Ordered my copy of Backwards on Saturday, looking forward to getting stuck in later this week. I remember less about it than the first two but far more than Last Human.

  • I remember less about it than the first two but far more than Last Human.

    I was always pretty dismissive of both solo sequels. I had Last Human, but think I’ve only read Backwards properly/unabridged once, a few years ago when I realised what an oversight that was. So I know the basic events (even if I have to run the three-episode tape in my mind), but turns of phrase and weird idiosyncrasies will still be fresh, which is nice. I remember liking it, but I remember things I disliked too. I’m really hoping it’ll come out as the worthy sequel anyway.

  • My two strongest memories (other than the obvious feline biology joke, which is more a form of trauma) are Ace offering to let Rimmer spank him, and finding the idea of Rimmer thinking ‘fusspot indeed!’ hysterically out of character. I think the two bits aren’t in succession. I look forward to rereading the book and rediscovering the context of these classic Rob Grant moments.

  • Its funny how Doug likes to play on Lister being the Last Human idea but also likes to mix lister with other humans whenever possible.

    With Backwards it might be worth reading the Fanclub magazine that has a Rob Grant interview about the novel. if i remember right he explains some interesting details about his decision-making there. sadly i don’t think Doug ever talked about Last Human in the same way so we can never know for sure what Doug was thinking with his novel.

  • I’ll always go to bat for Backwards. It feels like the much more natural successors to the first two. The writing style and events all feel similar. It’s a bit more mature and fleshes things out a lot more and it weaves in series stuff in a good way without really lifting things wholesale

    It’s not everyone’s cup of tea, but I think it’s a genuinely enjoyable read.

  • Backwards logic: Okay, so it seems we’ve ditched the complication of the prophetic newspaper in BTL saying Lister was “joyously brought to life.” The news report in Backwards goes with “murder,” and so far everything’s behaving as if this is simply Earth on rewind, with all the reverse philosophy of life making more sense just being the characters’/narrator’s flights of fancy rather than how the Backwards population actually feel about things. That’s a relief, now I’m free to be hypervigilant for continuity nitpicks.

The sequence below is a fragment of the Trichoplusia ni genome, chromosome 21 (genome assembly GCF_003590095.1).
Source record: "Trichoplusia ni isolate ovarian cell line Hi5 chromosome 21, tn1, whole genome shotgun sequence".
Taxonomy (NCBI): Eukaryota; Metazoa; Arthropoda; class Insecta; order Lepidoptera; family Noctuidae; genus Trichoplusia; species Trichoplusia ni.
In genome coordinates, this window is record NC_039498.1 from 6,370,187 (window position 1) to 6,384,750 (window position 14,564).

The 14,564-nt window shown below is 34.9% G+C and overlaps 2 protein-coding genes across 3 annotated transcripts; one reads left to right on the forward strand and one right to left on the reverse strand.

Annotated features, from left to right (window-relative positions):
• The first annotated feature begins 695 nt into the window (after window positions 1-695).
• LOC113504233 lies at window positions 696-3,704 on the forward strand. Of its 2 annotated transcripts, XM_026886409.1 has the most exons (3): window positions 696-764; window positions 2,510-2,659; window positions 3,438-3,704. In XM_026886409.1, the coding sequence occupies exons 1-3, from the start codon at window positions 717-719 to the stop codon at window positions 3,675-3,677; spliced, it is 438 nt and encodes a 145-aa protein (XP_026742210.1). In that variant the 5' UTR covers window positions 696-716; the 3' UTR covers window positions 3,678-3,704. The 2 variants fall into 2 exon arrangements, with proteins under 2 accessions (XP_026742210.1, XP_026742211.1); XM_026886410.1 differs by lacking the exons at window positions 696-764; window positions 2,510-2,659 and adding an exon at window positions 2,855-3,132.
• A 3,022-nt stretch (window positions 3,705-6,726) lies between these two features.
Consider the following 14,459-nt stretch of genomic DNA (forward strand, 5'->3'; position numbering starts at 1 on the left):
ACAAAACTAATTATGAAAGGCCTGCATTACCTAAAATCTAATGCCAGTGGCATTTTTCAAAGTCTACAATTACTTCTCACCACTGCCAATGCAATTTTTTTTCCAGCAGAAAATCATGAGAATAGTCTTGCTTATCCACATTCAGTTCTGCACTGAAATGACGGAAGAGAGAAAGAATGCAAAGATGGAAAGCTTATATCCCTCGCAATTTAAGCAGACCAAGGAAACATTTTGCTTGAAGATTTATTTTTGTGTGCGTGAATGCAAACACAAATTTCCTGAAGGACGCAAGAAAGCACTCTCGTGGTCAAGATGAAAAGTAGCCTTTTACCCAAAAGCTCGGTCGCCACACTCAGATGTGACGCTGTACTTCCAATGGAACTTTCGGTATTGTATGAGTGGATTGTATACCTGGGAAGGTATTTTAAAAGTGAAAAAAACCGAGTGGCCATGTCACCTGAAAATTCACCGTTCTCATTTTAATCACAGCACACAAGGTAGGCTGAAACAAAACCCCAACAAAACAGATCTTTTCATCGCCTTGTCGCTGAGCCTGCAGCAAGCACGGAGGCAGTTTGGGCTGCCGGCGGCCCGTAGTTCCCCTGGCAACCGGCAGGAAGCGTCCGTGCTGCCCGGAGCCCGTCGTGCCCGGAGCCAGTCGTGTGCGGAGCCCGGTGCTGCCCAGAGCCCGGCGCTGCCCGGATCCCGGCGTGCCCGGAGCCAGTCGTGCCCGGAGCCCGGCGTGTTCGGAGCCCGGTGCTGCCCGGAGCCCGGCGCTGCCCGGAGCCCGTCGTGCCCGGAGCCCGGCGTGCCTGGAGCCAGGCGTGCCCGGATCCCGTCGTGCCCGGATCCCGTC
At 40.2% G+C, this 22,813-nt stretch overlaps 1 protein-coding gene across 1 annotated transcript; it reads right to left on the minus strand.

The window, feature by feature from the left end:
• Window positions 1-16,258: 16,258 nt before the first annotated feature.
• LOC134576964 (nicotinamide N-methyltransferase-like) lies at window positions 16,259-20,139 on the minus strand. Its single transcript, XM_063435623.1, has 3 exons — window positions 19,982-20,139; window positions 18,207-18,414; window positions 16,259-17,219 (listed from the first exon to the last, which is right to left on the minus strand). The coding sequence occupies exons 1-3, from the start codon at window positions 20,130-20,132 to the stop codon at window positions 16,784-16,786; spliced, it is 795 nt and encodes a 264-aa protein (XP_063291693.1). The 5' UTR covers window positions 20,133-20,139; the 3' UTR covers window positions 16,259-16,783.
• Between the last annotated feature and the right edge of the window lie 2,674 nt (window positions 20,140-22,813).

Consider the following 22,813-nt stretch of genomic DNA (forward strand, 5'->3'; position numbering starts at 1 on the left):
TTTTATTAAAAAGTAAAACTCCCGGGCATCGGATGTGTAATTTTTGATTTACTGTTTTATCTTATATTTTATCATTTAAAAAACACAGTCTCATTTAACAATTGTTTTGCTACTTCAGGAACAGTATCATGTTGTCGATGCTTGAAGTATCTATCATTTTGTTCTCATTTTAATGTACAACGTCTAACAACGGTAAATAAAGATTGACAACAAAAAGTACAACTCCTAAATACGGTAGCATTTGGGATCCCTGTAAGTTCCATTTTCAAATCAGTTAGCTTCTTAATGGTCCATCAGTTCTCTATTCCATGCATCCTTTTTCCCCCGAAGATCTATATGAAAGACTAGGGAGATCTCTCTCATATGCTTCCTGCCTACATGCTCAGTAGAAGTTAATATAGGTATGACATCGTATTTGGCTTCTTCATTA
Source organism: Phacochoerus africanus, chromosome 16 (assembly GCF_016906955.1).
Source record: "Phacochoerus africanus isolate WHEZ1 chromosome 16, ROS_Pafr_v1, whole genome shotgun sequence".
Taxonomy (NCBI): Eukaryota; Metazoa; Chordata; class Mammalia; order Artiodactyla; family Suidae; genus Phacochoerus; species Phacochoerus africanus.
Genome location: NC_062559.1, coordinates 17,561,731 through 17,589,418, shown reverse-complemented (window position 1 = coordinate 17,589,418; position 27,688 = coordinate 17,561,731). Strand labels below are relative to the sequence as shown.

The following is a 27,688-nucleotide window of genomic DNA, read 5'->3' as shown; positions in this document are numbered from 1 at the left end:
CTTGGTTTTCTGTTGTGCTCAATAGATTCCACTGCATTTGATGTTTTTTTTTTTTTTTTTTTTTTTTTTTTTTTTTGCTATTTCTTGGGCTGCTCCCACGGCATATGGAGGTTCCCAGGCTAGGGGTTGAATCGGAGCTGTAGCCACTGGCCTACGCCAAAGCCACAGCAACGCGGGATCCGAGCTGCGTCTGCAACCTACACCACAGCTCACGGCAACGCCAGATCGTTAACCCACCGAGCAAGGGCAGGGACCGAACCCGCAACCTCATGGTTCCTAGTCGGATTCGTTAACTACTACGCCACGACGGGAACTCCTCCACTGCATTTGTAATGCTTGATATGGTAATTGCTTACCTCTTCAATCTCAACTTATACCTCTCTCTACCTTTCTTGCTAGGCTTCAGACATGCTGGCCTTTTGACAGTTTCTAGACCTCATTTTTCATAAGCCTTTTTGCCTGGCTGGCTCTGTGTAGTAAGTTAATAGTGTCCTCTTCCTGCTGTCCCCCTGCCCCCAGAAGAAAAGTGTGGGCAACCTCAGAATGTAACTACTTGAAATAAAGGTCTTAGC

• PROLOGUE
    This definitely lives up to my memory of these young Rimmer sections being very good indeed. It’s basically an alternative to the greenhouse scene in Dimension Jump but it’s great to get inside Rimmer’s head here. The present tense works very nicely, like the bit in BTL where the Polymorph’s in Rimmer’s databank and his memories are making him angry. The Every Good Boy… device is great too.
    Shame about “spazzes” but the stuff about Rimmer’s classmates is very funny.

    Big fan of Demetri Martin’s alternatives to Every Good Boy Deserves Favour, including ‘Entire Generation Blows. Dammit Facebook!’ and especially ‘Spell “Egg” But Don’t Finish’.

    SO FAR…
    Interesting that Rob changed “thirty-four years later” to thirty-six for the audiobook.

  • Just like to state that the long-form Bookclub Dwarfcasts are some of my very favourite G&T content in all the time I’ve been visiting the site. While I didn’t enjoy re-reading Last Human, the time spent listening to the Dwarfcasts has more than softened the blow.

  • Just like to state that the long-form Bookclub Dwarfcasts are some of my very favourite G&T content in all the time I’ve been visiting the site. While I didn’t enjoy re-reading Last Human, the time spent listening to the Dwarfcasts has more than softened the blow.

    Absolutely agree. They’ve been a real highlight and I’ve enjoyed both the Dwarfcasts and the linked forum chats. Lots of great insights as well as lots of laughs throughout.

  • Interesting that Rob changed “thirty-four years later” to thirty-six for the audiobook.

    It says thirty-six in chapter eight.

    PROLOGUE

    It does set expectations of the book being more Rimmer-centric than it is, but I like that chapter one continues from Rimmer’s POV, at least. And it’s good to get the teaser for coming attractions when it can be easy to forget that this book covers anything more than Backwards.

    PART ONE (spoilers)

    This is fantastic. Like others have said, it feels like a direct continuation of the BTL style, opening with action movie peril in a strange setting that transforms a classic episode almost unrecognisably and makes us long for the return home to Red Dwarf and some normalcy (that may be a theme). Up against BTL part one, I like this better.

    Using the sci-fi plot device to solve a murder mystery makes it more than the gimmick it was in the episode, and it’s done really well. I had to keep stopping to check whether things sounds right. I’m not sure about Starbug, the only anomaly I noticed was Kryten short-circuiting when that should have technically unhappened later (earlier), like Rimmer’s battery.

    Small points:

    – Niagara Falls and reverse rockslide are maybe influence from the Superman films (since the “ex-patriot (sic) of Krypton” is referenced later).